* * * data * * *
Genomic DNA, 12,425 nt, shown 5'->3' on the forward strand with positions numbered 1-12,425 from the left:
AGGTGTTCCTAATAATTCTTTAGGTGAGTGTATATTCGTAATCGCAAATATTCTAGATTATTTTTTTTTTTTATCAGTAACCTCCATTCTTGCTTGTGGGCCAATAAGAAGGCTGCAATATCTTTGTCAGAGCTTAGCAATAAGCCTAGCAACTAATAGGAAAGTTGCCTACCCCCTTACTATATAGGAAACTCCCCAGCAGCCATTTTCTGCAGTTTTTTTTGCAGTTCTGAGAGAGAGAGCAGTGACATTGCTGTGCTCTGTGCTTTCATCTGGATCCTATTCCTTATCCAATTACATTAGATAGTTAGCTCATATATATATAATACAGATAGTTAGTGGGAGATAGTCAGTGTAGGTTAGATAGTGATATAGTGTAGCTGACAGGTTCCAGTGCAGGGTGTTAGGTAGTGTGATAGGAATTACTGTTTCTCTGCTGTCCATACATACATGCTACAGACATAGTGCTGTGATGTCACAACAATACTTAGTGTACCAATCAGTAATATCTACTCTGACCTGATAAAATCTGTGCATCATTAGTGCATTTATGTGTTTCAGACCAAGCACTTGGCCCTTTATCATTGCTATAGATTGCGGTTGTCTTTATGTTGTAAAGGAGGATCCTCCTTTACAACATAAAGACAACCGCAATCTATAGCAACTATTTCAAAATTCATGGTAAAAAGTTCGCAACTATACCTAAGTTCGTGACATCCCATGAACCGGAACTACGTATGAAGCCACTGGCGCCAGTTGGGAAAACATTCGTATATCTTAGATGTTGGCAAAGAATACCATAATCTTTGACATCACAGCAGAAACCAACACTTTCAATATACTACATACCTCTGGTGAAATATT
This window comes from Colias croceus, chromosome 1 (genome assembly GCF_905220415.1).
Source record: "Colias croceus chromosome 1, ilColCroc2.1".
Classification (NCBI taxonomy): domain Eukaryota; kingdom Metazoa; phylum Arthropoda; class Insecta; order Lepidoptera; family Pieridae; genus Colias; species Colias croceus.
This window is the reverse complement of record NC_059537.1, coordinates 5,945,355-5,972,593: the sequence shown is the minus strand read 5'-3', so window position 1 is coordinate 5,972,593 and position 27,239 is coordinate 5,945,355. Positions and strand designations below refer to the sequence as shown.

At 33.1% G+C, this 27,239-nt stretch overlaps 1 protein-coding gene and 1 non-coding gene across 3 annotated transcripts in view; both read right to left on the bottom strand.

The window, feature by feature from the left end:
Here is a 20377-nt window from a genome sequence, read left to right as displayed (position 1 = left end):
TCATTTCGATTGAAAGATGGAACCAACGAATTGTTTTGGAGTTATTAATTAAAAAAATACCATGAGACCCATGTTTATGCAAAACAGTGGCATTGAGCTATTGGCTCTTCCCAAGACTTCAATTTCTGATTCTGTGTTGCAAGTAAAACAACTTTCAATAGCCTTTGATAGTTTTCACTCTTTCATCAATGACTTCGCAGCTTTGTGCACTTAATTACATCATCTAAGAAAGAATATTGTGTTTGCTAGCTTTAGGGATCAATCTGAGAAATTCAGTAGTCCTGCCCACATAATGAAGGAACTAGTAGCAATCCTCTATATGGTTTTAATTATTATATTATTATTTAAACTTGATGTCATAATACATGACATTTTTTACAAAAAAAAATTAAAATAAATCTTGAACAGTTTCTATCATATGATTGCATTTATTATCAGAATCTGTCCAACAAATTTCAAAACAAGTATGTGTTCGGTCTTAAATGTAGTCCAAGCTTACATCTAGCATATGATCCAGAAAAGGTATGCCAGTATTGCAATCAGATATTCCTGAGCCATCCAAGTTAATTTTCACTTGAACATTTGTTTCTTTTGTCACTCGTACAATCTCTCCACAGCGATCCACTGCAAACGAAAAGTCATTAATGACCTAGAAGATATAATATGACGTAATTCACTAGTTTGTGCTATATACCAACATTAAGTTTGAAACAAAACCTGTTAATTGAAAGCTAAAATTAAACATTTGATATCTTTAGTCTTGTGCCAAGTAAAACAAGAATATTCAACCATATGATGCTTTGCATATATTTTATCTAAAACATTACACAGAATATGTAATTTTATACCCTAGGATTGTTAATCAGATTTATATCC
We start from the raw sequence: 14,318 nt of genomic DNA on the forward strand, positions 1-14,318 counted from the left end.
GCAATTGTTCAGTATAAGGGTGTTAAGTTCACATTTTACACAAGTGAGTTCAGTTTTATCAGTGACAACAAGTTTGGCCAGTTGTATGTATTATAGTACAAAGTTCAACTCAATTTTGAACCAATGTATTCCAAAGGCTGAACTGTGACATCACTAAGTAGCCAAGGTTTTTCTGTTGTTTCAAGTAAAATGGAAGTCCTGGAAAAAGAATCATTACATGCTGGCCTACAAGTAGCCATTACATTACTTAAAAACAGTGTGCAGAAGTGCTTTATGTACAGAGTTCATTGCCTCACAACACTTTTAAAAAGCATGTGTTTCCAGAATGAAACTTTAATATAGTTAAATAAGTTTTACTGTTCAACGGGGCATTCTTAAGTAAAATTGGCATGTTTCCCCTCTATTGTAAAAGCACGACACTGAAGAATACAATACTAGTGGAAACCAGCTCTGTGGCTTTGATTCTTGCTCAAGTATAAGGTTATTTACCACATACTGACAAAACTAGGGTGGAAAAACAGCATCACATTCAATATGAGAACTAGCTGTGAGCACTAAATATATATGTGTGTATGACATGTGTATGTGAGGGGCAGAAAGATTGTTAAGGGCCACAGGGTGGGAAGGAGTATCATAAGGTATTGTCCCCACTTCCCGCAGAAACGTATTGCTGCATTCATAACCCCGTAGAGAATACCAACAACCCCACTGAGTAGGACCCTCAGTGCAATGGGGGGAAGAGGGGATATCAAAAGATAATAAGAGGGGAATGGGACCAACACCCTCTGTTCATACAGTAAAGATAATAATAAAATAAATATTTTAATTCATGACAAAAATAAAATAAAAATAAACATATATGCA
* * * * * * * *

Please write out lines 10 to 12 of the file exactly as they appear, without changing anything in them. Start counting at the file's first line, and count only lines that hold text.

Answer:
TCATTTCGATTGAAAGATGGAACCAACGAATTGTTTTGGAGTTATTAATTAAAAAAATACCATGAGACCCATGTTTATGCAAAACAGTGGCATTGAGCTATTGGCTCTTCCCAAGACTTCAATTTCTGATTCTGTGTTGCAAGTAAAACAACTTTCAATAGCCTTTGATAGTTTTCACTCTTTCATCAATGACTTCGCAGCTTTGTGCACTTAATTACATCATCTAAGAAAGAATATTGTGTTTGCTAGCTTTAGGGATCAATCTGAGAAATTCAGTAGTCCTGCCCACATAATGAAGGAACTAGTAGCAATCCTCTATATGGTTTTAATTATTATATTATTATTTAAACTTGATGTCATAATACATGACATTTTTTACAAAAAAAAATTAAAATAAATCTTGAACAGTTTCTATCATATGATTGCATTTATTATCAGAATCTGTCCAACAAATTTCAAAACAAGTATGTGTTCGGTCTTAAATGTAGTCCAAGCTTACATCTAGCATATGATCCAGAAAAGGTATGCCAGTATTGCAATCAGATATTCCTGAGCCATCCAAGTTAATTTTCACTTGAACATTTGTTTCTTTTGTCACTCGTACAATCTCTCCACAGCGATCCACTGCAAACGAAAAGTCATTAATGACCTAGAAGATATAATATGACGTAATTCACTAGTTTGTGCTATATACCAACATTAAGTTTGAAACAAAACCTGTTAATTGAAAGCTAAAATTAAACATTTGATATCTTTAGTCTTGTGCCAAGTAAAACAAGAATATTCAACCATATGATGCTTTGCATATATTTTATCTAAAACATTACACAGAATATGTAATTTTATACCCTAGGATTGTTAATCAGATTTATATCC
We start from the raw sequence: 14,318 nt of genomic DNA on the forward strand, positions 1-14,318 counted from the left end.
GCAATTGTTCAGTATAAGGGTGTTAAGTTCACATTTTACACAAGTGAGTTCAGTTTTATCAGTGACAACAAGTTTGGCCAGTTGTATGTATTATAGTACAAAGTTCAACTCAATTTTGAACCAATGTATTCCAAAGGCTGAACTGTGACATCACTAAGTAGCCAAGGTTTTTCTGTTGTTTCAAGTAAAATGGAAGTCCTGGAAAAAGAATCATTACATGCTGGCCTACAAGTAGCCATTACATTACTTAAAAACAGTGTGCAGAAGTGCTTTATGTACAGAGTTCATTGCCTCACAACACTTTTAAAAAGCATGTGTTTCCAGAATGAAACTTTAATATAGTTAAATAAGTTTTACTGTTCAACGGGGCATTCTTAAGTAAAATTGGCATGTTTCCCCTCTATTGTAAAAGCACGACACTGAAGAATACAATACTAGTGGAAACCAGCTCTGTGGCTTTGATTCTTGCTCAAGTATAAGGTTATTTACCACATACTGACAAAACTAGGGTGGAAAAACAGCATCACATTCAATATGAGAACTAGCTGTGAGCACTAAATATATATGTGTGTATGACATGTGTATGTGAGGGGCAGAAAGATTGTTAAGGGCCACAGGGTGGGAAGGAGTATCATAAGGTATTGTCCCCACTTCCCGCAGAAACGTATTGCTGCATTCATAACCCCGTAGAGAATACCAACAACCCCACTGAGTAGGACCCTCAGTGCAATGGGGGGAAGAGGGGATATCAAAAGATAATAAGAGGGGAATGGGACCAACACCCTCTGTTCATACAGTAAAGATAATAATAAAATAAATATTTTAATTCATGACAAAAATAAAATAAAAATAAACATATATGCA